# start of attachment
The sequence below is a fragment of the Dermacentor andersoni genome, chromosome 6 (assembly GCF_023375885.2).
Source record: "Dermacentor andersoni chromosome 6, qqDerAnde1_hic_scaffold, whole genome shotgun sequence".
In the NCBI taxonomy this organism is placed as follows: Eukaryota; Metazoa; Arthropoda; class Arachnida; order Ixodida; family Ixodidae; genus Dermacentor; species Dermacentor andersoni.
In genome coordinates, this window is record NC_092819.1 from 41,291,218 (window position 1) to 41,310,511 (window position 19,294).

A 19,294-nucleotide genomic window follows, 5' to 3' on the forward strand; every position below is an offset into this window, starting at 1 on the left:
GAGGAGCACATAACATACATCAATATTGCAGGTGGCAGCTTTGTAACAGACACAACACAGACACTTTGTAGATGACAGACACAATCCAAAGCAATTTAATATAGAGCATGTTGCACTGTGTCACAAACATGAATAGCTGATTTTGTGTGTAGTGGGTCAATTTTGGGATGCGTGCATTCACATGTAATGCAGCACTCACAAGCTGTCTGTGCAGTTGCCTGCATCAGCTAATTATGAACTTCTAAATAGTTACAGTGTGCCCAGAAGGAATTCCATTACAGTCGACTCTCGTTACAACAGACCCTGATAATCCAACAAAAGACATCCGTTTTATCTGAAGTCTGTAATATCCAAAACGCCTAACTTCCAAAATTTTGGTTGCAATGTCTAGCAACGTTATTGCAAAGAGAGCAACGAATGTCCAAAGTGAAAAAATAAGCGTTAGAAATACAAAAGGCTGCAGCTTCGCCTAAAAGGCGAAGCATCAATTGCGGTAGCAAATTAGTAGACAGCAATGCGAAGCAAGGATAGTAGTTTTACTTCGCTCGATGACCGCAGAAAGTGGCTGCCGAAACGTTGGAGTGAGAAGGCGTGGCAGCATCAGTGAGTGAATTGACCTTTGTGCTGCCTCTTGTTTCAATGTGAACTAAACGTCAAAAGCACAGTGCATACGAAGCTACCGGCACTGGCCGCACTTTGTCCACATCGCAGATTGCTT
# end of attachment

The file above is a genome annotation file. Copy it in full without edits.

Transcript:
The sequence below is a fragment of the Dermacentor andersoni genome, chromosome 6 (assembly GCF_023375885.2).
Source record: "Dermacentor andersoni chromosome 6, qqDerAnde1_hic_scaffold, whole genome shotgun sequence".
In the NCBI taxonomy this organism is placed as follows: Eukaryota; Metazoa; Arthropoda; class Arachnida; order Ixodida; family Ixodidae; genus Dermacentor; species Dermacentor andersoni.
In genome coordinates, this window is record NC_092819.1 from 41,291,218 (window position 1) to 41,310,511 (window position 19,294).

A 19,294-nucleotide genomic window follows, 5' to 3' on the forward strand; every position below is an offset into this window, starting at 1 on the left:
GAGGAGCACATAACATACATCAATATTGCAGGTGGCAGCTTTGTAACAGACACAACACAGACACTTTGTAGATGACAGACACAATCCAAAGCAATTTAATATAGAGCATGTTGCACTGTGTCACAAACATGAATAGCTGATTTTGTGTGTAGTGGGTCAATTTTGGGATGCGTGCATTCACATGTAATGCAGCACTCACAAGCTGTCTGTGCAGTTGCCTGCATCAGCTAATTATGAACTTCTAAATAGTTACAGTGTGCCCAGAAGGAATTCCATTACAGTCGACTCTCGTTACAACAGACCCTGATAATCCAACAAAAGACATCCGTTTTATCTGAAGTCTGTAATATCCAAAACGCCTAACTTCCAAAATTTTGGTTGCAATGTCTAGCAACGTTATTGCAAAGAGAGCAACGAATGTCCAAAGTGAAAAAATAAGCGTTAGAAATACAAAAGGCTGCAGCTTCGCCTAAAAGGCGAAGCATCAATTGCGGTAGCAAATTAGTAGACAGCAATGCGAAGCAAGGATAGTAGTTTTACTTCGCTCGATGACCGCAGAAAGTGGCTGCCGAAACGTTGGAGTGAGAAGGCGTGGCAGCATCAGTGAGTGAATTGACCTTTGTGCTGCCTCTTGTTTCAATGTGAACTAAACGTCAAAAGCACAGTGCATACGAAGCTACCGGCACTGGCCGCACTTTGTCCACATCGCAGATTGCTT